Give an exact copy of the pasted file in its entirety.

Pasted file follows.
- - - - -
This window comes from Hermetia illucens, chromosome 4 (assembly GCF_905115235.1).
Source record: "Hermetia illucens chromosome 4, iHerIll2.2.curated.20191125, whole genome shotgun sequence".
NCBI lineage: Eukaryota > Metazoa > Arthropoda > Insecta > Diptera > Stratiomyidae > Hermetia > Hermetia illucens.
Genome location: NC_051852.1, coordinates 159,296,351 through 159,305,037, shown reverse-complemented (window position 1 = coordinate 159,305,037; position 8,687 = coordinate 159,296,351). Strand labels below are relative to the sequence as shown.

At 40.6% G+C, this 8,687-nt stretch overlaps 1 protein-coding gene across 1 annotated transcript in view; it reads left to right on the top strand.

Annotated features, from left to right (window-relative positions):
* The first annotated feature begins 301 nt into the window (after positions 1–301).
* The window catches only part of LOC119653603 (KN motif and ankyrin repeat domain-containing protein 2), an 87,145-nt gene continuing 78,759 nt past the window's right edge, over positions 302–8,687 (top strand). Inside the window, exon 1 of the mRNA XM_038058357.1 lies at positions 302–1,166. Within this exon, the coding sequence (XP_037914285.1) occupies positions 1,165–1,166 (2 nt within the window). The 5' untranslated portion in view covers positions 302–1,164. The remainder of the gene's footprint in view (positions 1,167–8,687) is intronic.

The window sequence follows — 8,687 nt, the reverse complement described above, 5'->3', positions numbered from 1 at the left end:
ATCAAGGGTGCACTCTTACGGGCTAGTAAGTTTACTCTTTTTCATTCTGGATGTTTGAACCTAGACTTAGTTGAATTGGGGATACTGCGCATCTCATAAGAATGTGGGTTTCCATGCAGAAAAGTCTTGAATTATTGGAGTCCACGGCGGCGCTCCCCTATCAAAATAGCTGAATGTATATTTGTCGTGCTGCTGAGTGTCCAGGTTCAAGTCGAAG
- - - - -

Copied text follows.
This window comes from Hermetia illucens, chromosome 4 (assembly GCF_905115235.1).
Source record: "Hermetia illucens chromosome 4, iHerIll2.2.curated.20191125, whole genome shotgun sequence".
NCBI lineage: Eukaryota > Metazoa > Arthropoda > Insecta > Diptera > Stratiomyidae > Hermetia > Hermetia illucens.
Genome location: NC_051852.1, coordinates 159,296,351 through 159,305,037, shown reverse-complemented (window position 1 = coordinate 159,305,037; position 8,687 = coordinate 159,296,351). Strand labels below are relative to the sequence as shown.

At 40.6% G+C, this 8,687-nt stretch overlaps 1 protein-coding gene across 1 annotated transcript in view; it reads left to right on the top strand.

Annotated features, from left to right (window-relative positions):
* The first annotated feature begins 301 nt into the window (after positions 1–301).
* The window catches only part of LOC119653603 (KN motif and ankyrin repeat domain-containing protein 2), an 87,145-nt gene continuing 78,759 nt past the window's right edge, over positions 302–8,687 (top strand). Inside the window, exon 1 of the mRNA XM_038058357.1 lies at positions 302–1,166. Within this exon, the coding sequence (XP_037914285.1) occupies positions 1,165–1,166 (2 nt within the window). The 5' untranslated portion in view covers positions 302–1,164. The remainder of the gene's footprint in view (positions 1,167–8,687) is intronic.

The window sequence follows — 8,687 nt, the reverse complement described above, 5'->3', positions numbered from 1 at the left end:
ATCAAGGGTGCACTCTTACGGGCTAGTAAGTTTACTCTTTTTCATTCTGGATGTTTGAACCTAGACTTAGTTGAATTGGGGATACTGCGCATCTCATAAGAATGTGGGTTTCCATGCAGAAAAGTCTTGAATTATTGGAGTCCACGGCGGCGCTCCCCTATCAAAATAGCTGAATGTATATTTGTCGTGCTGCTGAGTGTCCAGGTTCAAGTCGAAG